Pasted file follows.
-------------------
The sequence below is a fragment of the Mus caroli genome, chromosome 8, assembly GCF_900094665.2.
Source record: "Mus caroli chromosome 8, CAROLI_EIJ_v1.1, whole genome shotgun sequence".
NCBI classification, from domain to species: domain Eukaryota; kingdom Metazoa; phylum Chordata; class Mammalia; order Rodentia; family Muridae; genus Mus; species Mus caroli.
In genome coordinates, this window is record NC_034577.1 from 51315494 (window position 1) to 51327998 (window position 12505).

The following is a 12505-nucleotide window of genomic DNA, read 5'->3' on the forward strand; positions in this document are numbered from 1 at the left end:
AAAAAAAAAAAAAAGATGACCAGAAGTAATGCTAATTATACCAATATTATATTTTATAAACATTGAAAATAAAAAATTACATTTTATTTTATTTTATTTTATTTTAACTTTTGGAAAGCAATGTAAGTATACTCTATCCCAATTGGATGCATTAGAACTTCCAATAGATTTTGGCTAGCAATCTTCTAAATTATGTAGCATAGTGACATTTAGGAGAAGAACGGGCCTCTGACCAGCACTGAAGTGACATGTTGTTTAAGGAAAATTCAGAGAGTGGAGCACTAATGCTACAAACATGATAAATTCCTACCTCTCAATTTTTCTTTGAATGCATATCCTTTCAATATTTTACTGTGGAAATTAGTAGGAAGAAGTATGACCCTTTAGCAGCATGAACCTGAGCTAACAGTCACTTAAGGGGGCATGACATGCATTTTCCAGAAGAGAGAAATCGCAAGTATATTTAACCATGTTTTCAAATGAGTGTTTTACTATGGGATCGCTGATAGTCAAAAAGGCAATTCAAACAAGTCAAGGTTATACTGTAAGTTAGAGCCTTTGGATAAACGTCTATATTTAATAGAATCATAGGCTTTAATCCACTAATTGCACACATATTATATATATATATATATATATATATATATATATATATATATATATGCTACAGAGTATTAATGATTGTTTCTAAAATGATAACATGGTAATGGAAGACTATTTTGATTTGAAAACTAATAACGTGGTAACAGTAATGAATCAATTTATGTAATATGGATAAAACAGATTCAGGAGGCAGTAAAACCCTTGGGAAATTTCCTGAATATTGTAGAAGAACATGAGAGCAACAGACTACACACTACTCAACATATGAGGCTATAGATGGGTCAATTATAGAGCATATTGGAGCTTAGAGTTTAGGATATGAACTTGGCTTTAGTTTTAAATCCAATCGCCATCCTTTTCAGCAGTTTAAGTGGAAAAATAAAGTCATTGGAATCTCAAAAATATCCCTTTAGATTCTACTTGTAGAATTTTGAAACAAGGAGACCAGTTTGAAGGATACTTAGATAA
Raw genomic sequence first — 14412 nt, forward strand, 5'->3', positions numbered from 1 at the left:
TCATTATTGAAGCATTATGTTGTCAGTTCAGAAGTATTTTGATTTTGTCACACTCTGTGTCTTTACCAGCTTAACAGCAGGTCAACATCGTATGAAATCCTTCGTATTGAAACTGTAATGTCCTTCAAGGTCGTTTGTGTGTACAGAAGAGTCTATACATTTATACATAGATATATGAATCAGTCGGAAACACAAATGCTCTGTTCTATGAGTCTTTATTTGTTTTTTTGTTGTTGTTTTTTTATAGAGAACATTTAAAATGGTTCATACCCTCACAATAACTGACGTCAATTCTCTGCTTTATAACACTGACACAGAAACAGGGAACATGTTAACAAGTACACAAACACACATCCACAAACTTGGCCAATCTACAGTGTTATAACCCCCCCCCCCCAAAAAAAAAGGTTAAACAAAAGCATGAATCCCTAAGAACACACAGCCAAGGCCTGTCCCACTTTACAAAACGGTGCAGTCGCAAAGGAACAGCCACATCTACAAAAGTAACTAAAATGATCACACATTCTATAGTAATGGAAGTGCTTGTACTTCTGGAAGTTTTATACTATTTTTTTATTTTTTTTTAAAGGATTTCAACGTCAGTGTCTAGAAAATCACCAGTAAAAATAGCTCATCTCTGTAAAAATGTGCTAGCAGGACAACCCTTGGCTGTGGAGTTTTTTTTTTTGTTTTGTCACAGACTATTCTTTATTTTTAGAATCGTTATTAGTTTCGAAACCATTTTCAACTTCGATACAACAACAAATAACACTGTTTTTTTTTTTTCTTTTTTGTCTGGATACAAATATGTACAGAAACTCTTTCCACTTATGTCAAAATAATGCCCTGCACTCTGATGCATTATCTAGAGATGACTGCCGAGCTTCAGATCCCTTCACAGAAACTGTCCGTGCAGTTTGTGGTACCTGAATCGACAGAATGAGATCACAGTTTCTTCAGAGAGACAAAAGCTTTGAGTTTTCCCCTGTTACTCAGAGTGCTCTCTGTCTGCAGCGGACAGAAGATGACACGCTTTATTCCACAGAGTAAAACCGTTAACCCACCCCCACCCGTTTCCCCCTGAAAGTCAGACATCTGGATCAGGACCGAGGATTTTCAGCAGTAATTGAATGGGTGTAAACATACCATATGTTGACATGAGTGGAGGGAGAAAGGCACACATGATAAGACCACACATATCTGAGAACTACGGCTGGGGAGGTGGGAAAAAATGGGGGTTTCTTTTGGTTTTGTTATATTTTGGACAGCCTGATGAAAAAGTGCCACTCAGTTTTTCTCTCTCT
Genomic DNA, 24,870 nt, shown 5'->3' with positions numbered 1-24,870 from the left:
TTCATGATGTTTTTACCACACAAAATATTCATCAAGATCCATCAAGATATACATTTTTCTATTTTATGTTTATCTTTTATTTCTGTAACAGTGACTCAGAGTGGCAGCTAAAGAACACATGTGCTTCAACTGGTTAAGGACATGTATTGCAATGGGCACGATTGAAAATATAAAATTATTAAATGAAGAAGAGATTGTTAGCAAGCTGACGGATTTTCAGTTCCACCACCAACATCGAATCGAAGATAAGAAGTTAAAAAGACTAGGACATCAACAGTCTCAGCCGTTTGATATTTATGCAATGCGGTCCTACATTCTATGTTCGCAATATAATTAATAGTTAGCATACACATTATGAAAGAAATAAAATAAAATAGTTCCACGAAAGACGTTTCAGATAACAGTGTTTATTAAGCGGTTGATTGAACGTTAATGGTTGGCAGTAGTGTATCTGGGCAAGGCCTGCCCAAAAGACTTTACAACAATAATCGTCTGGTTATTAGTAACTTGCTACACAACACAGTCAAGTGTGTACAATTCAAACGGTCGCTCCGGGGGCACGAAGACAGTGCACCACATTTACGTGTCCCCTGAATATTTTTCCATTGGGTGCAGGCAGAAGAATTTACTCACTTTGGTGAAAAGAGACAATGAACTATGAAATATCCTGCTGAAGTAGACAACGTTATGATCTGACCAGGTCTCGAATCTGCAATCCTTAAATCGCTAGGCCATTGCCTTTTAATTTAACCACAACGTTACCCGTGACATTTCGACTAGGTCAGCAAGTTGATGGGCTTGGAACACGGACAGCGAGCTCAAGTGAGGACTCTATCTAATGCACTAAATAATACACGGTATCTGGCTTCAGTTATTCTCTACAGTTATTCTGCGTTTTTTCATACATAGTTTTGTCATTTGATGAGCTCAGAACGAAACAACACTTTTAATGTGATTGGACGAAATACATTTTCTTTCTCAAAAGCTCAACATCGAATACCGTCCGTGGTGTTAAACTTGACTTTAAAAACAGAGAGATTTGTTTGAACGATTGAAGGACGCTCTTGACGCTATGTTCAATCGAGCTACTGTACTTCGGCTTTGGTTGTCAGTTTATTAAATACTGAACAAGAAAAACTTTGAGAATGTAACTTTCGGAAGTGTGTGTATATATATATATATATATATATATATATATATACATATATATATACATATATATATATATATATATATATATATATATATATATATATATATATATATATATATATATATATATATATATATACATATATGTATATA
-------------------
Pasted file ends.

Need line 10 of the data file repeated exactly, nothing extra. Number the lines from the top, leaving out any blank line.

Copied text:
TTCATGATGTTTTTACCACACAAAATATTCATCAAGATCCATCAAGATATACATTTTTCTATTTTATGTTTATCTTTTATTTCTGTAACAGTGACTCAGAGTGGCAGCTAAAGAACACATGTGCTTCAACTGGTTAAGGACATGTATTGCAATGGGCACGATTGAAAATATAAAATTATTAAATGAAGAAGAGATTGTTAGCAAGCTGACGGATTTTCAGTTCCACCACCAACATCGAATCGAAGATAAGAAGTTAAAAAGACTAGGACATCAACAGTCTCAGCCGTTTGATATTTATGCAATGCGGTCCTACATTCTATGTTCGCAATATAATTAATAGTTAGCATACACATTATGAAAGAAATAAAATAAAATAGTTCCACGAAAGACGTTTCAGATAACAGTGTTTATTAAGCGGTTGATTGAACGTTAATGGTTGGCAGTAGTGTATCTGGGCAAGGCCTGCCCAAAAGACTTTACAACAATAATCGTCTGGTTATTAGTAACTTGCTACACAACACAGTCAAGTGTGTACAATTCAAACGGTCGCTCCGGGGGCACGAAGACAGTGCACCACATTTACGTGTCCCCTGAATATTTTTCCATTGGGTGCAGGCAGAAGAATTTACTCACTTTGGTGAAAAGAGACAATGAACTATGAAATATCCTGCTGAAGTAGACAACGTTATGATCTGACCAGGTCTCGAATCTGCAATCCTTAAATCGCTAGGCCATTGCCTTTTAATTTAACCACAACGTTACCCGTGACATTTCGACTAGGTCAGCAAGTTGATGGGCTTGGAACACGGACAGCGAGCTCAAGTGAGGACTCTATCTAATGCACTAAATAATACACGGTATCTGGCTTCAGTTATTCTCTACAGTTATTCTGCGTTTTTTCATACATAGTTTTGTCATTTGATGAGCTCAGAACGAAACAACACTTTTAATGTGATTGGACGAAATACATTTTCTTTCTCAAAAGCTCAACATCGAATACCGTCCGTGGTGTTAAACTTGACTTTAAAAACAGAGAGATTTGTTTGAACGATTGAAGGACGCTCTTGACGCTATGTTCAATCGAGCTACTGTACTTCGGCTTTGGTTGTCAGTTTATTAAATACTGAACAAGAAAAACTTTGAGAATGTAACTTTCGGAAGTGTGTGTATATATATATATATATATATATATATATATATACATATATATATACATATATATATATATATATATATATATATATATATATATATATATATATATATATATATATATATATATATATATATACATATATGTATATA